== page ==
90 Miles From Tyranny : ...Though Spears May Spare His Life...

Thursday, November 6, 2014

...Though Spears May Spare His Life...

Hávamál (English pronunciation: /ˈhɑːvəmɑːl/ hah-və-mahl; "sayings of the high one") is presented as a single poem in the Poetic Edda, a collection of Old Norse poems from the Viking age. The poem, itself a combination of different poems, is largely gnomic, presenting advice for living, proper conduct and wisdom.

The verses are attributed to Odin, much like the biblical Book of Wisdom is attributed to Solomon. The implicit attribution to Odin facilitated the accretion of various mythological material also dealing with Odin.[1]

1 comment:

  1. Hmm... sounds familiar and about right.

    The only quibble I have is... they often mistake Odin for Wodan. Some say one is part of the other, and there is some conflict if that is so, when that happened, even how, so when to quote whom can be messy. Memory and... stories... do get muddled in time.

    I have spoken to men who I know know nothing of these things. I do not bother their weary heads. Frightened herds of men, as with animals, are dangerous and foolish. But make no mistake, I know. It's not a single interpretation, either. Sons are often spears. Strife is often as much on field as it is in home. And there is more. Things lost on moderns who can have food made for them, or they can move 3,000 miles, or they can live together separately, or... much else. How long will modern miracles that allow such polity and social elegance of gentility last?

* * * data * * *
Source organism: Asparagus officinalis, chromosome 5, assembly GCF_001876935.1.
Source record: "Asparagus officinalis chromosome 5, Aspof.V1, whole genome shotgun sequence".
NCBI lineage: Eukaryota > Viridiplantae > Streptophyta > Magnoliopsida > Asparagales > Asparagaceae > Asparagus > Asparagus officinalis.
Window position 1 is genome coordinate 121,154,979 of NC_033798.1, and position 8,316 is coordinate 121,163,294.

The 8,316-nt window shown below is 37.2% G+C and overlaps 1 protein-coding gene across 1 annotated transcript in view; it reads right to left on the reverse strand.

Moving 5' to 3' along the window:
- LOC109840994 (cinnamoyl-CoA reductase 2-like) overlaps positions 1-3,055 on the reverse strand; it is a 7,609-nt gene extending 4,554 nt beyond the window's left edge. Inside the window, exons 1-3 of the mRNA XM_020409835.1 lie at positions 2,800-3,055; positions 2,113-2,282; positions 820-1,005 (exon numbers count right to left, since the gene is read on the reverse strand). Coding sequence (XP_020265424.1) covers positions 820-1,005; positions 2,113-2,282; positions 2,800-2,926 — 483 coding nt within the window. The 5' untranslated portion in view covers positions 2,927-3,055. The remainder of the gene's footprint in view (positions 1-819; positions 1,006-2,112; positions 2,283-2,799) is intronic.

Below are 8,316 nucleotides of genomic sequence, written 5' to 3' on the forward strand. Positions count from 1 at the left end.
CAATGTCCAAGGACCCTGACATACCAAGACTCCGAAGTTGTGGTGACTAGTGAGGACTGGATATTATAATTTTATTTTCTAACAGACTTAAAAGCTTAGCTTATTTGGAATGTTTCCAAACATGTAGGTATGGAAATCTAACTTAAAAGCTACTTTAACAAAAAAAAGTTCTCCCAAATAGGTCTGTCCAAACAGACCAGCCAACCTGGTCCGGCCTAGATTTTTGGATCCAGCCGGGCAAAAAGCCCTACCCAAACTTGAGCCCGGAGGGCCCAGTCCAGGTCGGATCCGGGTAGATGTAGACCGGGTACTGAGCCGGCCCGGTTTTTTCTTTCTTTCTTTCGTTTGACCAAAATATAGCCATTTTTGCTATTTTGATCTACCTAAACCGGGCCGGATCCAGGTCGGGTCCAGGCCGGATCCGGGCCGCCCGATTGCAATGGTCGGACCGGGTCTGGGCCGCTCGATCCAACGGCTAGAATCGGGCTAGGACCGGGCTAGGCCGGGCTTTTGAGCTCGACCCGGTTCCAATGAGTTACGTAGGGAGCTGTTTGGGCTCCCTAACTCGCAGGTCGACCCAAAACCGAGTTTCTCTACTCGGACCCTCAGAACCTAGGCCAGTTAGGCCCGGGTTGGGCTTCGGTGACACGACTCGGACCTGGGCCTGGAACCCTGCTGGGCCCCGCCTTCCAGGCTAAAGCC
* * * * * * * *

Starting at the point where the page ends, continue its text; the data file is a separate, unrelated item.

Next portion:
Bet on old school. Hope for the easy life, just don't count on it.


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